NAIROBI, Kenya, Jan 23 – Gatundu South lawmaker Moses Kuria has welcomed the appointment of Interior Cabinet Secretary Fred Matiangi as supervisor of government projects terming the designation “the first constitutional change before a referendum.”
Kuria who has recently emerged as a key proponent of an expanded national executive with a Prime Minister and two deputies said on Tuesday Matiangi will assist President Uhuru Kenyatta and Deputy President William Ruto effectively run the government, amid reports that the move was a deliberate effort to curtail Ruto’s influence in government.
“Exactly what I had in mind when I proposed a Prime Minister and two Deputy Prime Ministers appointed by the President to assist the President and the Deputy President in these important roles,” Kuria said after details of an Executive Order signed by Kenyatta on Monday emerged outlining Matiangi’s new role.
“The first constitutional change has taken place without a referendum,” he added.
The legislator who represents Kenyatta’s home constituency had Sunday called for the fast-tracking of a popular vote to include the three new positions in the national executive days after submitting a memorandum to a national taskforce seeking public opinions on how to tackle divisive politics in the country.
“Once we agree on what we’re going to change we’re going to work but also we shall go around the whole country preparing for 2022 elections. What we want is we come up with a common understanding of the needed constitutional reforms then from there we start forming our own formations,” he said.
Kuria who has declared interest in running for the presidency in 2022 openly defied President Kenyatta’s call for an end to early campaigns saying politicians were free to form coalitions.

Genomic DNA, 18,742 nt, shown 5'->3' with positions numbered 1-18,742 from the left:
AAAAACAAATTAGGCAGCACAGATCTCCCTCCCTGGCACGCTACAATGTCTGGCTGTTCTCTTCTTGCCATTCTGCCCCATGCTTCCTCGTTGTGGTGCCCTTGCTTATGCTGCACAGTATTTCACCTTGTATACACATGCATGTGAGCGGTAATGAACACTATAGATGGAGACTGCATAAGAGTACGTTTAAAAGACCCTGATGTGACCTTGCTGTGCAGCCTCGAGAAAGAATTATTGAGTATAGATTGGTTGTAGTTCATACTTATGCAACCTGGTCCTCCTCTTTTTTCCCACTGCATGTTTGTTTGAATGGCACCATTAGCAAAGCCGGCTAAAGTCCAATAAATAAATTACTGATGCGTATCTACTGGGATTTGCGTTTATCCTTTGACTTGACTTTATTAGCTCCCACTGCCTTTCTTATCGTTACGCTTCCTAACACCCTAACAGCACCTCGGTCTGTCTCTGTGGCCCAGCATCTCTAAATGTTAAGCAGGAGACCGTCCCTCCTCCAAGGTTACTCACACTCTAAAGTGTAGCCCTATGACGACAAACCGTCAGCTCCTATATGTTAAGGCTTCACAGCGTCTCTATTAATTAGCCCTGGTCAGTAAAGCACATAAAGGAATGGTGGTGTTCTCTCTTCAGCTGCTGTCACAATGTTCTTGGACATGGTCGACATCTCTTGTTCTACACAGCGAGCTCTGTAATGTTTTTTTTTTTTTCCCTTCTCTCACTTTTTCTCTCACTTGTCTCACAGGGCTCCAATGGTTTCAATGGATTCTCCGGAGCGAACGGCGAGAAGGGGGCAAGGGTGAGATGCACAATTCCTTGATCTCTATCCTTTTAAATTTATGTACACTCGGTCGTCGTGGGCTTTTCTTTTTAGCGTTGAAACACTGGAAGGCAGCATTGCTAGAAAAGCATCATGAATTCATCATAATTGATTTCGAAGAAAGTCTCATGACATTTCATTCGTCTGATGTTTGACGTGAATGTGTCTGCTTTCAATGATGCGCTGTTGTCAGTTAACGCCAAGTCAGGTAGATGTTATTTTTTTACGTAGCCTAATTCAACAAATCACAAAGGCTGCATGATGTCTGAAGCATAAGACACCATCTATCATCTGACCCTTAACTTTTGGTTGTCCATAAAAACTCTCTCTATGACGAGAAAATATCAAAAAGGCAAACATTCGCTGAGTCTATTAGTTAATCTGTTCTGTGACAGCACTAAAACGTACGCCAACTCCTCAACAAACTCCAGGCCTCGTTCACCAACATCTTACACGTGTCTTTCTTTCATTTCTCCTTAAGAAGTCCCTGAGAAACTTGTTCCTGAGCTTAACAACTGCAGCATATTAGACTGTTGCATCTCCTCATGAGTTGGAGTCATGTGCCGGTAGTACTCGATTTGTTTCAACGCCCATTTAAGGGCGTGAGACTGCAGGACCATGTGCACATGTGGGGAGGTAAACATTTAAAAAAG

“Each formation is not only going to present a presidential candidate and a running mate but a Super Five ticket which includes a Prime Minister and two deputies so we can’t wait, we’re itching to go,” the second-term parliamentarian who recently retracted accusations that President Kenyatta had neglected the vote-rich central region said.
Matiangi’s appointment to chair the National Development Implementation and Communication Committee which draws membership from the entire Cabinet except President Kenyatta and his deputy has been seen as a move to weaken Ruto’s power and influence as principal assistant to the Head of State.
While the Executive Order issued on Monday could be seen as an affirmation of the mandate of the Ministry of Interior and Coordination of National Government headed by Matiangi, the secrecy with which it was handled raised eyebrows.
The order did not receive much publicity, even by President Kenyatta’s own press service, the media only learning of it when the Head of State directed regional and county commissioners to chair weekly meetings to monitor the implementation of government development agenda.
The regional and county security chiefs are part of an elaborate monitoring mechanism established in the Monday Executive Order with has National Development Implementation and Communication Committee as the ultimate supervisory team.
Treasury Cabinet Secretary Henry Rotich was delegated as Vice-Chairperson of the committee comprising all Cabinet Secretaries, Attorney General, Kihara Kariuki, and Head of Public Service, Joseph Kinyua.
President Kenyatta also named a technical committee comprising all Principal Secretaries to be chaired by Interior Principal Secretary Karanja Kibicho deputized by his National Treasury counterpart Kamau Thugge.